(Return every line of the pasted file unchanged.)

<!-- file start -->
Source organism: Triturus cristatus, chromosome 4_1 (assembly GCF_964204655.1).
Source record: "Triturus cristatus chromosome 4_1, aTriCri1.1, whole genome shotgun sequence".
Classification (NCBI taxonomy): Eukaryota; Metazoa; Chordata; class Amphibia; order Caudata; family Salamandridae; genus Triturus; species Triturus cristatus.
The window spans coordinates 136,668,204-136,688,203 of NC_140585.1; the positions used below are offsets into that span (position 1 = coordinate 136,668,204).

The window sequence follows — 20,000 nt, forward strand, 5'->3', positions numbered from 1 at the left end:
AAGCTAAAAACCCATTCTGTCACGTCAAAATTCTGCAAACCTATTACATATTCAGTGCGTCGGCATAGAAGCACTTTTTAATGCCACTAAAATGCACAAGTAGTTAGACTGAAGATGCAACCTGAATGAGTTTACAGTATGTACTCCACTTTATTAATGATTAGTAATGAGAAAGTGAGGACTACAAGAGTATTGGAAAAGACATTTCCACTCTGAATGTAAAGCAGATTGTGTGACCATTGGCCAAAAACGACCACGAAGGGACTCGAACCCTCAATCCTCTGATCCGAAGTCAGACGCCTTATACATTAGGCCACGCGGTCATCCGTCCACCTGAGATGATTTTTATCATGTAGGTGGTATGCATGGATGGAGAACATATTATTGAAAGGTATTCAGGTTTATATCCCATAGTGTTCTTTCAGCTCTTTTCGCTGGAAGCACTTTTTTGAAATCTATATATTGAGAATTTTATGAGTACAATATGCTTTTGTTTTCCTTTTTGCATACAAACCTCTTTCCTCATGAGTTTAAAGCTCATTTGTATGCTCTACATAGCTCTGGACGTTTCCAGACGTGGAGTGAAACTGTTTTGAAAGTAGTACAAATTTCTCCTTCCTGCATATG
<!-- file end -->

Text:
Source organism: Triturus cristatus, chromosome 4_1 (assembly GCF_964204655.1).
Source record: "Triturus cristatus chromosome 4_1, aTriCri1.1, whole genome shotgun sequence".
Classification (NCBI taxonomy): Eukaryota; Metazoa; Chordata; class Amphibia; order Caudata; family Salamandridae; genus Triturus; species Triturus cristatus.
The window spans coordinates 136,668,204-136,688,203 of NC_140585.1; the positions used below are offsets into that span (position 1 = coordinate 136,668,204).

The window sequence follows — 20,000 nt, forward strand, 5'->3', positions numbered from 1 at the left end:
AAGCTAAAAACCCATTCTGTCACGTCAAAATTCTGCAAACCTATTACATATTCAGTGCGTCGGCATAGAAGCACTTTTTAATGCCACTAAAATGCACAAGTAGTTAGACTGAAGATGCAACCTGAATGAGTTTACAGTATGTACTCCACTTTATTAATGATTAGTAATGAGAAAGTGAGGACTACAAGAGTATTGGAAAAGACATTTCCACTCTGAATGTAAAGCAGATTGTGTGACCATTGGCCAAAAACGACCACGAAGGGACTCGAACCCTCAATCCTCTGATCCGAAGTCAGACGCCTTATACATTAGGCCACGCGGTCATCCGTCCACCTGAGATGATTTTTATCATGTAGGTGGTATGCATGGATGGAGAACATATTATTGAAAGGTATTCAGGTTTATATCCCATAGTGTTCTTTCAGCTCTTTTCGCTGGAAGCACTTTTTTGAAATCTATATATTGAGAATTTTATGAGTACAATATGCTTTTGTTTTCCTTTTTGCATACAAACCTCTTTCCTCATGAGTTTAAAGCTCATTTGTATGCTCTACATAGCTCTGGACGTTTCCAGACGTGGAGTGAAACTGTTTTGAAAGTAGTACAAATTTCTCCTTCCTGCATATG